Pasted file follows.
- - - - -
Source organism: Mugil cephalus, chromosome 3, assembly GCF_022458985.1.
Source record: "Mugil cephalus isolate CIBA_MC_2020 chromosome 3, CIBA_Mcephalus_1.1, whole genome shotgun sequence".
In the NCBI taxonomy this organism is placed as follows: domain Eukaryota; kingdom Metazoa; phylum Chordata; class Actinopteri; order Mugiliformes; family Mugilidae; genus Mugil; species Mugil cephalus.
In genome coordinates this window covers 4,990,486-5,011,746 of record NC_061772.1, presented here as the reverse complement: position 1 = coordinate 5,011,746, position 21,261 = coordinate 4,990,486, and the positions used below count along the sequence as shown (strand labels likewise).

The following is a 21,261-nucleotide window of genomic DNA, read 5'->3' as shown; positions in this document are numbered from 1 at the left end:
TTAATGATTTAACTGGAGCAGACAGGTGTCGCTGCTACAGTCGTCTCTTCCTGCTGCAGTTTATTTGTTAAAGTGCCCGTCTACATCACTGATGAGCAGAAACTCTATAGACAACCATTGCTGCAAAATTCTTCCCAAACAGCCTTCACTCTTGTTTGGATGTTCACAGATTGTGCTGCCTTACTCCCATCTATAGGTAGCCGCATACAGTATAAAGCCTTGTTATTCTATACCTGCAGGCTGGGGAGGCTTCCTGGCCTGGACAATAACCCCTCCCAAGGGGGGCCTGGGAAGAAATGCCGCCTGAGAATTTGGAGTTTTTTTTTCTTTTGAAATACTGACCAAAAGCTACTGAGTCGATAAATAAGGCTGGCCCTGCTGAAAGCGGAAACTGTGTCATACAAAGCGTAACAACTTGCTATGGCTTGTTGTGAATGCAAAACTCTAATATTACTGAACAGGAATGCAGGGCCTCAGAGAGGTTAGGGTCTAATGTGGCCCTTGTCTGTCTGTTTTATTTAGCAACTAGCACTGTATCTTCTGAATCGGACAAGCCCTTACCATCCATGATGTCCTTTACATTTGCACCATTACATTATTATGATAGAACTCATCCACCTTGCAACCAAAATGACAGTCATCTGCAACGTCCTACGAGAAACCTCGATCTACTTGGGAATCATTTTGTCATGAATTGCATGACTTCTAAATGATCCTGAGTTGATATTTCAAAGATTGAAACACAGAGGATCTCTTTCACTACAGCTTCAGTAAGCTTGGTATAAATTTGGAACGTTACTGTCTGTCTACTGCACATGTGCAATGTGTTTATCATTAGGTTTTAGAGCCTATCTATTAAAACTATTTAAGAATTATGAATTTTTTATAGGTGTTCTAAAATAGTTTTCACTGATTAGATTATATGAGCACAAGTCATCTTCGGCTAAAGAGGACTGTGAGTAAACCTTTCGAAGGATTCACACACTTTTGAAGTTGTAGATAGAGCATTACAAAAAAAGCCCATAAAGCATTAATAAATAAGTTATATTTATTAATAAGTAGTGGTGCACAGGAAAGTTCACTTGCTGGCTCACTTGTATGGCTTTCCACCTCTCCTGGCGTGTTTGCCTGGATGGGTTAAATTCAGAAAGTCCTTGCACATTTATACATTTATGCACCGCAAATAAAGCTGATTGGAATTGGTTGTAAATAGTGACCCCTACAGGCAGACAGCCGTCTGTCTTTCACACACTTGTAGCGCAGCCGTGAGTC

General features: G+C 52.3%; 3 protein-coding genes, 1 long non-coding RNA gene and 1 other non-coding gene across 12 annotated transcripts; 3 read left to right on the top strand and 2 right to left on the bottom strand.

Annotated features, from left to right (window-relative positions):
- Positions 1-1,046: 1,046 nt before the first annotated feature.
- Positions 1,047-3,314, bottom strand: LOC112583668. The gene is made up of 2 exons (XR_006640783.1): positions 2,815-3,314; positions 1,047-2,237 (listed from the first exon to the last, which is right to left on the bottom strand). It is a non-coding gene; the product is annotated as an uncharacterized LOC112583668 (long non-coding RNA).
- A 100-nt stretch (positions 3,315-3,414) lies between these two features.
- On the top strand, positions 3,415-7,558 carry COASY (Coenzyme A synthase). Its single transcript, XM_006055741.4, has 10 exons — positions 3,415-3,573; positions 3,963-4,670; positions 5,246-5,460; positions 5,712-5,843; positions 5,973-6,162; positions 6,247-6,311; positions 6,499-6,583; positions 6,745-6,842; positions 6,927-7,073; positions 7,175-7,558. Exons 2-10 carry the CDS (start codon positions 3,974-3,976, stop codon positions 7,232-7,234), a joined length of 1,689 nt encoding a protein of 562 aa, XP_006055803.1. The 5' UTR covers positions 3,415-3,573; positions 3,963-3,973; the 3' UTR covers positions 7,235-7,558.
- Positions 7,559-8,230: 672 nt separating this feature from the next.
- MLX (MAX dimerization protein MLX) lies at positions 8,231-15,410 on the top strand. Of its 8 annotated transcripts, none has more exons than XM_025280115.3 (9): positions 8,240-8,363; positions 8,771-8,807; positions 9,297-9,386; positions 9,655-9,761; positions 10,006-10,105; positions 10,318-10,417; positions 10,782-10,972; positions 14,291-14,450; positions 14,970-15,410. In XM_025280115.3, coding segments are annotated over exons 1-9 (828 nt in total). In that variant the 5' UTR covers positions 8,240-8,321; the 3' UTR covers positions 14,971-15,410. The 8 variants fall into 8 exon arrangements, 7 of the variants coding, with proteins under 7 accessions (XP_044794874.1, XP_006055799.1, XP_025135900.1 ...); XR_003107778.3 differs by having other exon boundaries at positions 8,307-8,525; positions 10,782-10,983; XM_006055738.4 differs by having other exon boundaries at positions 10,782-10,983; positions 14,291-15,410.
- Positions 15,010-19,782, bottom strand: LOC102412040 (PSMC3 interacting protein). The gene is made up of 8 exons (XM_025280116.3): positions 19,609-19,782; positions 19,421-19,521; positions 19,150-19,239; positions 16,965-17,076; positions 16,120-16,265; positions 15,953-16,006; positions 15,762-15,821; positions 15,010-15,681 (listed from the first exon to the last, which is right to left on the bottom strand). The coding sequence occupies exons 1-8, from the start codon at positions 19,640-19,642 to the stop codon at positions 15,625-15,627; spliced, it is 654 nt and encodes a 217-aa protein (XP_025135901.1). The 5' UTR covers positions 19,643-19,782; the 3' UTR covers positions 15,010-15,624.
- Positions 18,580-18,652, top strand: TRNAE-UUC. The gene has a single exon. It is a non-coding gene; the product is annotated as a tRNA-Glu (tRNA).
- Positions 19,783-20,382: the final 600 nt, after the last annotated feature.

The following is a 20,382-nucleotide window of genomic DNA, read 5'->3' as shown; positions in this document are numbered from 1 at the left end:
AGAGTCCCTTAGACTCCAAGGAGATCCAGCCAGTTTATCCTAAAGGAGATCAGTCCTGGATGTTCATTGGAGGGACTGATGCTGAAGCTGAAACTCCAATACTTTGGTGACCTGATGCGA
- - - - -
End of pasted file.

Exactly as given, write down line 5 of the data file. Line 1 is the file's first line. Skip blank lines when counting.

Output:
The following is a 21,261-nucleotide window of genomic DNA, read 5'->3' as shown; positions in this document are numbered from 1 at the left end: